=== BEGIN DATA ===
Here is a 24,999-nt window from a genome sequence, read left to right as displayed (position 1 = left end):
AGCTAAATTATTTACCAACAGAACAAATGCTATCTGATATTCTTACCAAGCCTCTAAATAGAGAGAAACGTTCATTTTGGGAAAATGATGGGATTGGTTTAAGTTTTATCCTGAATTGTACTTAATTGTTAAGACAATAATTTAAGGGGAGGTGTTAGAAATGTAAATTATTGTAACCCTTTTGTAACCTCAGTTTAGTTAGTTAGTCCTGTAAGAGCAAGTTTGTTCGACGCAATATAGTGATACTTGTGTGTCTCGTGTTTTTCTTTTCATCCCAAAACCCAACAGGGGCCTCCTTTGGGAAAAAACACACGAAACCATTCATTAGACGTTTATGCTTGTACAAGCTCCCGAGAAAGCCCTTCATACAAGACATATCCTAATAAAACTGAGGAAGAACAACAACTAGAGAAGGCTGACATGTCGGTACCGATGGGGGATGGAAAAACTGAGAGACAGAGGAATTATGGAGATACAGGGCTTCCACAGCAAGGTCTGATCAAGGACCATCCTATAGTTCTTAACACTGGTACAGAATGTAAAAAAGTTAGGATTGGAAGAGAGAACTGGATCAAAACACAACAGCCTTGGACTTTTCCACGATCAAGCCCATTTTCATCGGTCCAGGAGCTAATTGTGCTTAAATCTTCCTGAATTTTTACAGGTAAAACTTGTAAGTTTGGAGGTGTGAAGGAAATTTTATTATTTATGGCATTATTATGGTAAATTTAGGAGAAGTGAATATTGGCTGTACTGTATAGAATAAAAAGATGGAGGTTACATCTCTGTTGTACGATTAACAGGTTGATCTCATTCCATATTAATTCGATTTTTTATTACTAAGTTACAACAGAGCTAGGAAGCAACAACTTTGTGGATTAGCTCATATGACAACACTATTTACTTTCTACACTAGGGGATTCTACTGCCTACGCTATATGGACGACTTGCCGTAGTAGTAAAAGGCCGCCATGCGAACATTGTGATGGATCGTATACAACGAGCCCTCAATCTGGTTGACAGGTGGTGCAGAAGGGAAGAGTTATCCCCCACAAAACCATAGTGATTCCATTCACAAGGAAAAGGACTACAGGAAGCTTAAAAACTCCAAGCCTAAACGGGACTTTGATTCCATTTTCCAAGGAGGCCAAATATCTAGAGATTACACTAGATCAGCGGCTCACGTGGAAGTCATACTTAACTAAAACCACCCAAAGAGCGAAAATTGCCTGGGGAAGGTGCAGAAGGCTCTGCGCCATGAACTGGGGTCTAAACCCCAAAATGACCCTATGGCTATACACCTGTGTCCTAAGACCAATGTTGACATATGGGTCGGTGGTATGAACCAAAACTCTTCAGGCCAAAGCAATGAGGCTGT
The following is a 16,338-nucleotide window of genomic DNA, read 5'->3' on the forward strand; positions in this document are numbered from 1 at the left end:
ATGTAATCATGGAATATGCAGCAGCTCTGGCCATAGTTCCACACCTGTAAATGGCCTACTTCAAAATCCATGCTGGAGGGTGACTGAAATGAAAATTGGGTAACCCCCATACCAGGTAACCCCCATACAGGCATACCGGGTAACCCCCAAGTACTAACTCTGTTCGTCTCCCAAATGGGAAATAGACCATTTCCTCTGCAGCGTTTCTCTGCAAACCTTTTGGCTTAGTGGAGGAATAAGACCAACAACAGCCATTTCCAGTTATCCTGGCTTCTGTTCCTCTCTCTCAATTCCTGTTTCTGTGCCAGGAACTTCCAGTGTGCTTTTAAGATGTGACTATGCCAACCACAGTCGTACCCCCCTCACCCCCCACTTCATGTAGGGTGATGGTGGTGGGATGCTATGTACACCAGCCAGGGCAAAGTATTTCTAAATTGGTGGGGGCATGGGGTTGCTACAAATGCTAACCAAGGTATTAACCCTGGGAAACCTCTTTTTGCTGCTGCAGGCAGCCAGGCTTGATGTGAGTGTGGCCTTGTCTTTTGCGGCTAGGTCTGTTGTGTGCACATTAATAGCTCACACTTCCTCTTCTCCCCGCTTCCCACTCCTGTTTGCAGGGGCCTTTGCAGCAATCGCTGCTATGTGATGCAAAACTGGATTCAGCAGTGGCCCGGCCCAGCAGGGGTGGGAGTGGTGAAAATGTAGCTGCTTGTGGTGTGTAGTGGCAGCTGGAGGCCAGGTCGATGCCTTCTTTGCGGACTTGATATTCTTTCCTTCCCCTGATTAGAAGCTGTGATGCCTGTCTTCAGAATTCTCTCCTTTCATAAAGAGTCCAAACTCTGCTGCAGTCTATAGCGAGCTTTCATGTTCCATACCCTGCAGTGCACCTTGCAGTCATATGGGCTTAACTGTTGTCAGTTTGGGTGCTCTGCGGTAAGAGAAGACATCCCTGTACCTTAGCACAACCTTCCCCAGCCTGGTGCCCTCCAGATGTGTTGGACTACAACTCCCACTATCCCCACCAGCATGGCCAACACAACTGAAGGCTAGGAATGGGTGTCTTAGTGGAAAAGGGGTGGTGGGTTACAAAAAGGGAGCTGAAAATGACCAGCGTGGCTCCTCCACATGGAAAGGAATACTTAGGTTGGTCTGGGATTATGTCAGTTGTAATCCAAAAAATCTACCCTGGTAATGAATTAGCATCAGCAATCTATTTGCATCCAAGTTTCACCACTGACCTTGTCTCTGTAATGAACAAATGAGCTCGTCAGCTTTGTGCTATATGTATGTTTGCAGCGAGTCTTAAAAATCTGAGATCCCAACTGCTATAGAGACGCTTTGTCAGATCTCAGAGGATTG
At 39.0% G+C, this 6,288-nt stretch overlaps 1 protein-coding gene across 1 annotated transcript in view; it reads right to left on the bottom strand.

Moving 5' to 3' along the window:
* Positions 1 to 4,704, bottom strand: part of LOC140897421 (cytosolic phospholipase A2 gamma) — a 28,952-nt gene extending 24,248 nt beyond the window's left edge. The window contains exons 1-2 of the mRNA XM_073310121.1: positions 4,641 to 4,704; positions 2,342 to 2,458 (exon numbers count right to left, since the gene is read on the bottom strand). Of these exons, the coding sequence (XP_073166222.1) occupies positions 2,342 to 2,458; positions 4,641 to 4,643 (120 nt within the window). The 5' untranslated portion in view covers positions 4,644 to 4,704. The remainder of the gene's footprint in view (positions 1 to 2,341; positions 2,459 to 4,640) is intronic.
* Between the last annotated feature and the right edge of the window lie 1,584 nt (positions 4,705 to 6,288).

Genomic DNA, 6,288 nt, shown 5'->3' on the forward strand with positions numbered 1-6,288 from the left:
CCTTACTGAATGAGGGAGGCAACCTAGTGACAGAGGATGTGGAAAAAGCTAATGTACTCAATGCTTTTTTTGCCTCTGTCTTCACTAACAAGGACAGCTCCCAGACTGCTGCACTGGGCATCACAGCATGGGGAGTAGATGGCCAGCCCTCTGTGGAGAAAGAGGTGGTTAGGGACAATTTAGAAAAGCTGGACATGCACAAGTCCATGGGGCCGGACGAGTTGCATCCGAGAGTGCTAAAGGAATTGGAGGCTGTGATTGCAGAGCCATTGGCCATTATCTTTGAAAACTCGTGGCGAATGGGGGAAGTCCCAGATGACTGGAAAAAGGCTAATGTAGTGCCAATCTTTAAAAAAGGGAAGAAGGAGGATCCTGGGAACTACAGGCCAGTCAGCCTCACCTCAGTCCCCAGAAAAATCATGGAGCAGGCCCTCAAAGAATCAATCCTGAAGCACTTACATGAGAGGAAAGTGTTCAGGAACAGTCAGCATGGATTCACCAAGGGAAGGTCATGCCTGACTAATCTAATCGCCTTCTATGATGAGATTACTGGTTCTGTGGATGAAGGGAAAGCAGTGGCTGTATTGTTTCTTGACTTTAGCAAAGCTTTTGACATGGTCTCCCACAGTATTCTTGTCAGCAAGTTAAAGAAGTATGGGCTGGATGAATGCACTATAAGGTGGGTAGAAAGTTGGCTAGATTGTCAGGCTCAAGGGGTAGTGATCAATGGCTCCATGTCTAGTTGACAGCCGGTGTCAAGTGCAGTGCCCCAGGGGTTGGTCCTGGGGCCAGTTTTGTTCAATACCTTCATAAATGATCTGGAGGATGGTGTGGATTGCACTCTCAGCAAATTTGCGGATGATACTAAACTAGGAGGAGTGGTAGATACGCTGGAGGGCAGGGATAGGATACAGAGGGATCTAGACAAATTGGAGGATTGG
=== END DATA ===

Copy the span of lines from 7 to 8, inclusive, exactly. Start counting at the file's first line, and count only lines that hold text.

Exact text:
* Positions 1 to 4,704, bottom strand: part of LOC140897421 (cytosolic phospholipase A2 gamma) — a 28,952-nt gene extending 24,248 nt beyond the window's left edge. The window contains exons 1-2 of the mRNA XM_073310121.1: positions 4,641 to 4,704; positions 2,342 to 2,458 (exon numbers count right to left, since the gene is read on the bottom strand). Of these exons, the coding sequence (XP_073166222.1) occupies positions 2,342 to 2,458; positions 4,641 to 4,643 (120 nt within the window). The 5' untranslated portion in view covers positions 4,644 to 4,704. The remainder of the gene's footprint in view (positions 1 to 2,341; positions 2,459 to 4,640) is intronic.
* Between the last annotated feature and the right edge of the window lie 1,584 nt (positions 4,705 to 6,288).